Texas Confirms Its First Locally Transmitted Case of Zika

The state has been expecting a local case for some time

Texas has confirmed its first locally transmitted case of Zika, health authorities confirmed on Monday.

The state has been preparing for the possibility of local cases for some time. The person infected lives in Cameron County and is not pregnant. The woman was confirmed by a lab test to have the virus despite no recent travel to anywhere with ongoing Zika transmission.

Florida has also reported locally acquired cases, with over 235 people contracting the virus from local mosquitoes.

“We knew it was only a matter of time before we saw a Zika case spread by a mosquito in Texas,” said Dr. John Hellerstedt, Texas Department of State Health Services commissioner in a statement.

Responders are working to confirm where the person contracted the virus. The health department reminded women who are pregnant not to travel to places where Zika is spreading, like nearby Mexico. So far Texas has reported 257 confirmed cases of the virus from travel and sexual contact.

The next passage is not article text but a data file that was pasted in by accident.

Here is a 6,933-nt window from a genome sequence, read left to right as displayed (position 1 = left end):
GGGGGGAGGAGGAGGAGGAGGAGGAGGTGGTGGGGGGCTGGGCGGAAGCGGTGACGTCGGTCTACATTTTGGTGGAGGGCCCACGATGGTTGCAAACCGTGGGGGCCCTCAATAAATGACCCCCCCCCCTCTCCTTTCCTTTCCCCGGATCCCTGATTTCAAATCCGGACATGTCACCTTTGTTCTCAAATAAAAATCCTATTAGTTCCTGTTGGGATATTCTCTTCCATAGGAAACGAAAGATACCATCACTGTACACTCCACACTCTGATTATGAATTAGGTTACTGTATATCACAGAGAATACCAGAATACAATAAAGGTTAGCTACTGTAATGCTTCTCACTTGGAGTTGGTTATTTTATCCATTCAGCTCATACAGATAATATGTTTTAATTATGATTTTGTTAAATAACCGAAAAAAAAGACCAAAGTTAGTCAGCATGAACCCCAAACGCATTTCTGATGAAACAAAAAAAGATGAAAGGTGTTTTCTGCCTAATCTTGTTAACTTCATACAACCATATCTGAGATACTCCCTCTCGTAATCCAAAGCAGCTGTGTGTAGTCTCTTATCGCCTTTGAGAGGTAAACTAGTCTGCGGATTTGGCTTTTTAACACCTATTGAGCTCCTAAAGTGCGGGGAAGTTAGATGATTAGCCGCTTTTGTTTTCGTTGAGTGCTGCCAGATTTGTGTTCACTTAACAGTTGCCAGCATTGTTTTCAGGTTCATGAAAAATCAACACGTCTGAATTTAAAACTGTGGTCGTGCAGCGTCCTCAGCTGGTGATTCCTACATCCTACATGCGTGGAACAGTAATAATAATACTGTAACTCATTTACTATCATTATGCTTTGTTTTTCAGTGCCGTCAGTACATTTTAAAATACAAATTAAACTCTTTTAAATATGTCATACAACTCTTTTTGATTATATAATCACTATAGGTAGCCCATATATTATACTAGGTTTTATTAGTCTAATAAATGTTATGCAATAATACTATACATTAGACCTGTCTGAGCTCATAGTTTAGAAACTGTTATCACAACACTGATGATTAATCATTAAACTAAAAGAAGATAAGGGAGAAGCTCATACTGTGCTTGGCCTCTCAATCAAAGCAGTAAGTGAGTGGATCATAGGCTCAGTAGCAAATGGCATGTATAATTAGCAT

“We still don’t believe the virus will become widespread in Texas,” said Hellerstedt. “But there could be more cases, so people need to protect themselves from mosquito bites, especially in parts of the state that stay relatively warm in the fall and winter.”

Tap to read full story

Your browser is out of date. Please update your browser at http://update.microsoft.com


Dear TIME Reader,

As a regular visitor to TIME.com, we are sure you enjoy all the great journalism created by our editors and reporters. Great journalism has great value, and it costs money to make it. One of the main ways we cover our costs is through advertising.

The use of software that blocks ads limits our ability to provide you with the journalism you enjoy. Consider turning your Ad Blocker off so that we can continue to provide the world class journalism you have become accustomed to.

The TIME Team